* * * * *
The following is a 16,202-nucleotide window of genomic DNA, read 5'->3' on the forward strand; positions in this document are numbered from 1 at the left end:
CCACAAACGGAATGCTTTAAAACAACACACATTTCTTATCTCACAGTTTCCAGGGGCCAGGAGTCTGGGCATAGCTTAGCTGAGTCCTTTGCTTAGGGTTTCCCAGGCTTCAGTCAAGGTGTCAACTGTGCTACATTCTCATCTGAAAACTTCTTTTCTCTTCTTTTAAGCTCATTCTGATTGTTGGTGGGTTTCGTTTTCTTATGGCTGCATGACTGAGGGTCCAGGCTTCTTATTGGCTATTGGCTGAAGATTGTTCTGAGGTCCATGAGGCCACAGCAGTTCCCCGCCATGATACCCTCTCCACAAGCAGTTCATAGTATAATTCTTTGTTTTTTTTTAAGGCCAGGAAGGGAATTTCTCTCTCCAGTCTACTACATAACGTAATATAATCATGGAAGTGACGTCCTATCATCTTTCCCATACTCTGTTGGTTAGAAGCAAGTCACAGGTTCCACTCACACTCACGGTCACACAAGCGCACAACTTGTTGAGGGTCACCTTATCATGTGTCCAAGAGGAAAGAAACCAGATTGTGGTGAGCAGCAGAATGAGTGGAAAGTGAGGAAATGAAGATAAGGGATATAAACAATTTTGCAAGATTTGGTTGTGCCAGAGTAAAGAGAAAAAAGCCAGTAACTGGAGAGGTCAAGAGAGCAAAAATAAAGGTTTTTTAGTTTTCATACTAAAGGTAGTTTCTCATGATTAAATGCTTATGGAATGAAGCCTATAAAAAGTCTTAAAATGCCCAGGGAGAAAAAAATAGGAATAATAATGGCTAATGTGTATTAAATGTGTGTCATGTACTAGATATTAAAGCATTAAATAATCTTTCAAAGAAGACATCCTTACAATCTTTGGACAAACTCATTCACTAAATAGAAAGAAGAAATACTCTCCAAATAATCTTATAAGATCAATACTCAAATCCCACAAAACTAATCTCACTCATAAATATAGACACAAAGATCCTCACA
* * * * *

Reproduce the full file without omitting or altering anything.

The following is a 16,202-nucleotide window of genomic DNA, read 5'->3' on the forward strand; positions in this document are numbered from 1 at the left end:
CCACAAACGGAATGCTTTAAAACAACACACATTTCTTATCTCACAGTTTCCAGGGGCCAGGAGTCTGGGCATAGCTTAGCTGAGTCCTTTGCTTAGGGTTTCCCAGGCTTCAGTCAAGGTGTCAACTGTGCTACATTCTCATCTGAAAACTTCTTTTCTCTTCTTTTAAGCTCATTCTGATTGTTGGTGGGTTTCGTTTTCTTATGGCTGCATGACTGAGGGTCCAGGCTTCTTATTGGCTATTGGCTGAAGATTGTTCTGAGGTCCATGAGGCCACAGCAGTTCCCCGCCATGATACCCTCTCCACAAGCAGTTCATAGTATAATTCTTTGTTTTTTTTTAAGGCCAGGAAGGGAATTTCTCTCTCCAGTCTACTACATAACGTAATATAATCATGGAAGTGACGTCCTATCATCTTTCCCATACTCTGTTGGTTAGAAGCAAGTCACAGGTTCCACTCACACTCACGGTCACACAAGCGCACAACTTGTTGAGGGTCACCTTATCATGTGTCCAAGAGGAAAGAAACCAGATTGTGGTGAGCAGCAGAATGAGTGGAAAGTGAGGAAATGAAGATAAGGGATATAAACAATTTTGCAAGATTTGGTTGTGCCAGAGTAAAGAGAAAAAAGCCAGTAACTGGAGAGGTCAAGAGAGCAAAAATAAAGGTTTTTTAGTTTTCATACTAAAGGTAGTTTCTCATGATTAAATGCTTATGGAATGAAGCCTATAAAAAGTCTTAAAATGCCCAGGGAGAAAAAAATAGGAATAATAATGGCTAATGTGTATTAAATGTGTGTCATGTACTAGATATTAAAGCATTAAATAATCTTTCAAAGAAGACATCCTTACAATCTTTGGACAAACTCATTCACTAAATAGAAAGAAGAAATACTCTCCAAATAATCTTATAAGATCAATACTCAAATCCCACAAAACTAATCTCACTCATAAATATAGACACAAAGATCCTCACA